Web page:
Vacation and Timeshare Property Division

A big part of a divorce is the division of assets and property. In the easiest of cases there is only the home in which the parties resided. However, some married couples acquire vacation homes, lake houses, ranches and even time shares. The division of these properties can be tricky and sometimes painful. There are many questions associated with the division of such secondary properties.

First things first ­ What kind of asset is it? A wholly owned single family or condo vacation home will be much easier to divide or sell than a points-­based or deeded timeshare. Deeded timeshares are transferable. However, one must consider the fact that they typically have not appreciated, but rather depreciated in value and are usually sold at a fraction of what they were bought for. Further, many resorts managing the timeshares do not allow form subsequent divisions of deeds, thus requiring one spouse to take the entire timeshare as a whole or sell it to a third party. Points­-based timeshares are also transferable, however unlike deeded timeshare, the sale or transfer must be submitted to the club or resort, who typically has the first right to purchase at the price offered by the buyer.

Next Up ­ Who wants it? Is only one party realistically interested? Will children have access to the property? Are both parties going to continue to use the property? If only one spouse is interested in the property, why make a mountain out of a mole­hill. Establish a value and apply it to the total divisible assets and move on to more disputed assets.

Difficulty sometimes occurs when both parties want the property. Determine if both parties can amicably continue use of the property. Can a set of rules related to the property use be established? Much like the custody of a child, “custody” of the property can be arranged if the parties can come to an agreement. The property may be split weekly, monthly or even bi­annually. Further, the agreement can include the number of visitors allowed, maintenance and upkeep, payment of taxes, mortgage and insurance.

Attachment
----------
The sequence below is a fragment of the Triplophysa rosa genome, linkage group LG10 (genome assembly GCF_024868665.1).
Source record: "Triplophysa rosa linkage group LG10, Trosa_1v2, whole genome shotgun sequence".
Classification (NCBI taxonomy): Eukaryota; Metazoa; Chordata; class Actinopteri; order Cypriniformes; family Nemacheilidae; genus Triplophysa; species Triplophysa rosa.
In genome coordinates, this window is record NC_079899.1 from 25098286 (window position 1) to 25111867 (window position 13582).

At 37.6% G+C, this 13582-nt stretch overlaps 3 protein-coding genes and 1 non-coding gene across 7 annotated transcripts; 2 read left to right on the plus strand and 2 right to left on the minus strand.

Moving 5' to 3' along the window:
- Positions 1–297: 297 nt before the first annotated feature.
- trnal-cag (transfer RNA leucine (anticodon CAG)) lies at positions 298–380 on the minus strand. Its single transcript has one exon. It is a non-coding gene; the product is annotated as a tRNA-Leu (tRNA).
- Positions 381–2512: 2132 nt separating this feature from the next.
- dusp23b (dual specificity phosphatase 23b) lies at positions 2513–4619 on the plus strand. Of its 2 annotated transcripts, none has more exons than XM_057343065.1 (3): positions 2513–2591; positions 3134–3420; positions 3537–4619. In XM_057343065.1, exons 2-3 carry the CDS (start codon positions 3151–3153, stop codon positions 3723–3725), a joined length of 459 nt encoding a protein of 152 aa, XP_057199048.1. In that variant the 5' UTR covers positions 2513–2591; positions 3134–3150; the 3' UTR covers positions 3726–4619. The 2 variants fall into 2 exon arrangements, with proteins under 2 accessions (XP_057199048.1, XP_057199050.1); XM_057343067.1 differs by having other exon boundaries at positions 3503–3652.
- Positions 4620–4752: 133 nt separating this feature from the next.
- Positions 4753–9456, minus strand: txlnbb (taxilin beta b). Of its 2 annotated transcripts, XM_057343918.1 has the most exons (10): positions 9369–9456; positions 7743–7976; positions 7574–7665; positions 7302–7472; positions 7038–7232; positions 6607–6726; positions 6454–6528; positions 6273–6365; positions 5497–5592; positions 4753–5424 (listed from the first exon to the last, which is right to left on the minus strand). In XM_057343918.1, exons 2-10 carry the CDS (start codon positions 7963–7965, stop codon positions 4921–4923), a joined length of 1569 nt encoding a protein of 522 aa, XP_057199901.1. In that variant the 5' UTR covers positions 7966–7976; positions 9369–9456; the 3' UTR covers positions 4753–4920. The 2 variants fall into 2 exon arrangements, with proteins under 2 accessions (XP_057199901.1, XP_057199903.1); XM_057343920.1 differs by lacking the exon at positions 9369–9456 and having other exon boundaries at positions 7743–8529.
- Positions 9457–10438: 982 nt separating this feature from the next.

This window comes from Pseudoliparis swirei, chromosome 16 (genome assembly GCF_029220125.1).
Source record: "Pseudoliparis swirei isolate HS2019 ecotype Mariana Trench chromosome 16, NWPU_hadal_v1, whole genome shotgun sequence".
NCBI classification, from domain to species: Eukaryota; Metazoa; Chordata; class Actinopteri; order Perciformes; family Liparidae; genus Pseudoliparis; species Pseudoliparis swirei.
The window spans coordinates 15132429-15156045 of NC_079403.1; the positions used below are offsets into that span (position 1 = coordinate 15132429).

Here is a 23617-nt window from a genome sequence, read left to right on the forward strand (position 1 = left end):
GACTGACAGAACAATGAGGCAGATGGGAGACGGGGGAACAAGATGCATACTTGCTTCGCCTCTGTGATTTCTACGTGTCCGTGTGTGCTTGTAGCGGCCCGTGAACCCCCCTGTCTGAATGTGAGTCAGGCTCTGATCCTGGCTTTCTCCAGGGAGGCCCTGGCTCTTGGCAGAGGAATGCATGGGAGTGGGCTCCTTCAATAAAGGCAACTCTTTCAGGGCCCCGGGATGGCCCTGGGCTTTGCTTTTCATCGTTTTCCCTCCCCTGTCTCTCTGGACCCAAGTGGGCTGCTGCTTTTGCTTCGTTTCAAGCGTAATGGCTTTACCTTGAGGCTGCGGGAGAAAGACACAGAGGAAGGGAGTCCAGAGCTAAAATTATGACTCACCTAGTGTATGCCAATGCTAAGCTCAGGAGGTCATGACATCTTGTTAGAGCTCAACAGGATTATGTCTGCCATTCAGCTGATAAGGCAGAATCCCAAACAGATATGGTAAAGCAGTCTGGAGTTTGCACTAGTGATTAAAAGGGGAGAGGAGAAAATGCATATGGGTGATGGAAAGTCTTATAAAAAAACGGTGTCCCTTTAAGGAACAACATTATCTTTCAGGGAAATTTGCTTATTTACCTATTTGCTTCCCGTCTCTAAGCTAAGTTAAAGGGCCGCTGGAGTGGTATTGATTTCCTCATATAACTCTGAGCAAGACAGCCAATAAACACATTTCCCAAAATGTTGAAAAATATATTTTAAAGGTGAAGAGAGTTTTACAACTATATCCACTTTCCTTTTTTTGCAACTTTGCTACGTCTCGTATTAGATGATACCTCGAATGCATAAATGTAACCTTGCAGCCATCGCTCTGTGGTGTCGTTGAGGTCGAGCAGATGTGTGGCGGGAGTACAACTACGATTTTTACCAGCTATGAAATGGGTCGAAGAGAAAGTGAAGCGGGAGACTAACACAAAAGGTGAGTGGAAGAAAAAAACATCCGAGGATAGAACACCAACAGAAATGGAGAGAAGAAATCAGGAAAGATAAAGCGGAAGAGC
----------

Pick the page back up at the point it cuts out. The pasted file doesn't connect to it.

Can or should both parties continue to pay for the upkeep of the property? Even if both parties can cover the costs in the beginning, the agreement must consider the outcome if one fails to pay or becomes unable to cover the costs. Another consideration is whether the parties will have the ability to transfer their ownership to outside parties later down the road and if each party has a right of first refusal.

What if a shared use of the property is not a possibility? There are three options: (1) award by the court to one spouse, (2) forced sale of the asset, or (3) donate it to charity (if they are willing to take on the taxes, fees, dues, etc…). All options can be expensive and one must take a step back and determine if the legal costs of “winning the asset” outweighs the benefit of the use of the asset in the future.